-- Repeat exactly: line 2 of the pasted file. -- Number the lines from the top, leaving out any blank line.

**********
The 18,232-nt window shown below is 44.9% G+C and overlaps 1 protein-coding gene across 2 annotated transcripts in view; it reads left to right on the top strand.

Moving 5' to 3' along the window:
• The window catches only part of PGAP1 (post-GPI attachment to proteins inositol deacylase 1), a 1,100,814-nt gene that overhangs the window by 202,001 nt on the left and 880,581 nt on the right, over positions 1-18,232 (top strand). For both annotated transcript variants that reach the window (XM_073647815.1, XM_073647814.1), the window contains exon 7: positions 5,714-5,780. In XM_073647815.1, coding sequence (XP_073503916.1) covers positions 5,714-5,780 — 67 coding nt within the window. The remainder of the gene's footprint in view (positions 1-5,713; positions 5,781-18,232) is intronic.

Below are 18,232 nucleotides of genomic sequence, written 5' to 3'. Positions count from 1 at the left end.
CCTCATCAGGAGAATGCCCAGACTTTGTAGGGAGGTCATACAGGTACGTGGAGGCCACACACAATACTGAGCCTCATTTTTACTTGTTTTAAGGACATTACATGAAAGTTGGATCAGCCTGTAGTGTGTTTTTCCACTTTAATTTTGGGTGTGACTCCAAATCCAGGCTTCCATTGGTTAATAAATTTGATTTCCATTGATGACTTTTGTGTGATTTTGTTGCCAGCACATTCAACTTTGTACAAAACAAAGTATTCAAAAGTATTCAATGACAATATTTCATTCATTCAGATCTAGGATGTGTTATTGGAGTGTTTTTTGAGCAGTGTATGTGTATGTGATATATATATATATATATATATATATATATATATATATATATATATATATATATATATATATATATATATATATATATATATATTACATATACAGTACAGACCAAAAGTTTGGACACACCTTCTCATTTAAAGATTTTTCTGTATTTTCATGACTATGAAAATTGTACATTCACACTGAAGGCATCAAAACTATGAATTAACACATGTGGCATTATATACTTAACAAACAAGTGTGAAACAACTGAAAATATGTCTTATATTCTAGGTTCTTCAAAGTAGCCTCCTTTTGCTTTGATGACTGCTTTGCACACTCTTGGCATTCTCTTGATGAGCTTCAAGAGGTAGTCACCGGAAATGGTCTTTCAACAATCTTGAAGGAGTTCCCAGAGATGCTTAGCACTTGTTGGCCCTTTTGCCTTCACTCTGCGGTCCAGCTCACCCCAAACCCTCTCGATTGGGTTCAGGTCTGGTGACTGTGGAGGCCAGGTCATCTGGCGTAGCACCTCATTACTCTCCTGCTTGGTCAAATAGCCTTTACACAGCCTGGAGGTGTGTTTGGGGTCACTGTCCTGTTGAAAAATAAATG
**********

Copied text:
Moving 5' to 3' along the window: